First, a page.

- facilities with out of date inspections or equipment
to safeguard employees
- operations that expose you to back or foot ailments,
for example.

TOO HARD TO HANDLE ALL ASPECTS OF A ROLE OR
NO JOB DESCRIPTION OF EXPECTATIONS
- small firms, for example, with limited resources but
with ambitious plans
- what is the last person in the position now doing
- what are the job review parameters and expectations

FORMAL ROLES AND RESPONSIBILITIES
- is it a poor match to your skills, experience and interests
[so that you are always a step behind, trying to catch up,
with limited or no help or mentor]
- will it allow you latitude to get inside and outside
exposure, networking opportunities, training and personal
growth
- will you be asked to take a lower level assignment that
might affect your reputation
- what is the formal title; “junior” scientist or engineer
is it suitable to your experience and background?

SUPERVISOR
-  is there a good record of management, management
training displaying organization and motivational skills
-  is there a level of ease to know goals and speak frankly
about the organization and its prospects
-  good, clear answers to your questions in reasonable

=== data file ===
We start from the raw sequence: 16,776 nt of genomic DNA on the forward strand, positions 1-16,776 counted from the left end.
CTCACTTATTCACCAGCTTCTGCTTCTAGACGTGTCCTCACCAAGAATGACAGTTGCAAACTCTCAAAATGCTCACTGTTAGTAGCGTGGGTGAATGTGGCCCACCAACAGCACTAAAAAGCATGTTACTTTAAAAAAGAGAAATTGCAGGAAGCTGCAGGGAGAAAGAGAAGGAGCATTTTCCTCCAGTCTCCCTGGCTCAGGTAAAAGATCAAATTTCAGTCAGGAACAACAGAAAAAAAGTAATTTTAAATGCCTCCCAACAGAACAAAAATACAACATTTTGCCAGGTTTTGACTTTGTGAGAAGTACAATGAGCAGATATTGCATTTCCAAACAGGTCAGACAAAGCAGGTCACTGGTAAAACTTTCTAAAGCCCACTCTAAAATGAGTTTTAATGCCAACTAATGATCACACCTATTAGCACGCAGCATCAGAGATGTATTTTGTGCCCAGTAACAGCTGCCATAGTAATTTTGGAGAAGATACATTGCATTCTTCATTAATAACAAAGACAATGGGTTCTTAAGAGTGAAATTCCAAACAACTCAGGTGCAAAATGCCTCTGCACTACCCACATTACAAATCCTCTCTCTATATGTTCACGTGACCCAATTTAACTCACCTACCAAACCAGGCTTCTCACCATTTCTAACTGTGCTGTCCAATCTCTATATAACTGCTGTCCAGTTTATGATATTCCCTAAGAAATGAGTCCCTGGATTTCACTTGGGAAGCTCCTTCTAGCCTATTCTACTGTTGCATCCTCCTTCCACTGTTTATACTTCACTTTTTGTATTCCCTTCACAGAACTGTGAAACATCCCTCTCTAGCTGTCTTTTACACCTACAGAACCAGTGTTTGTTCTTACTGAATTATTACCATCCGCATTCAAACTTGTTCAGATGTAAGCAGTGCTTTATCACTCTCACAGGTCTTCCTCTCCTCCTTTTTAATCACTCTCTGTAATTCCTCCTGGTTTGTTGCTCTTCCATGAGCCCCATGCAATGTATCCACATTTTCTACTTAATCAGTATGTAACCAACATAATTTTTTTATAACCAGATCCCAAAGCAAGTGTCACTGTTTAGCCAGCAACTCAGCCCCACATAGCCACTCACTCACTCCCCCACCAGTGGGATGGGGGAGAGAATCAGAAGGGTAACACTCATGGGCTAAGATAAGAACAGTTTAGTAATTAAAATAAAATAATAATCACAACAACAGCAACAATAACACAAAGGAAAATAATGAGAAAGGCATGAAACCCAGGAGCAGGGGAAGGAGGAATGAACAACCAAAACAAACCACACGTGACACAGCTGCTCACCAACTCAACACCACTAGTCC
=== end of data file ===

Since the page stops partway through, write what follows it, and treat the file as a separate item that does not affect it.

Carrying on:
time;  you feel a priority
-  would your next position possibly be her position

CULTURAL FIT
CORPORATE  CULTURE
-  do the written, spoken and acted upon values match
your personal values
-  is the pace of business and teamwork style suitable
-  ask how things get done:  could be hierarchical, could be
informal with limited or no written rules; 
-  ask to see an employee handbook;  are you comfortable

CORPORATE MANAGEMENT AND HOMOGENEITY
-  is it heavy handed where everyone speaks the same
words?
-  is there good communication with access to new or
different ideas and approaches
-  are different populations represented in management
and in departments
-  is there an authentic code of behavior and is it followed
-  did you see and feel it on your interview

CHANCE FOR GROWTH
-  how long has your supervisor been in her position
-  what was the supervisor’s career path
-  where have previous job holders gone next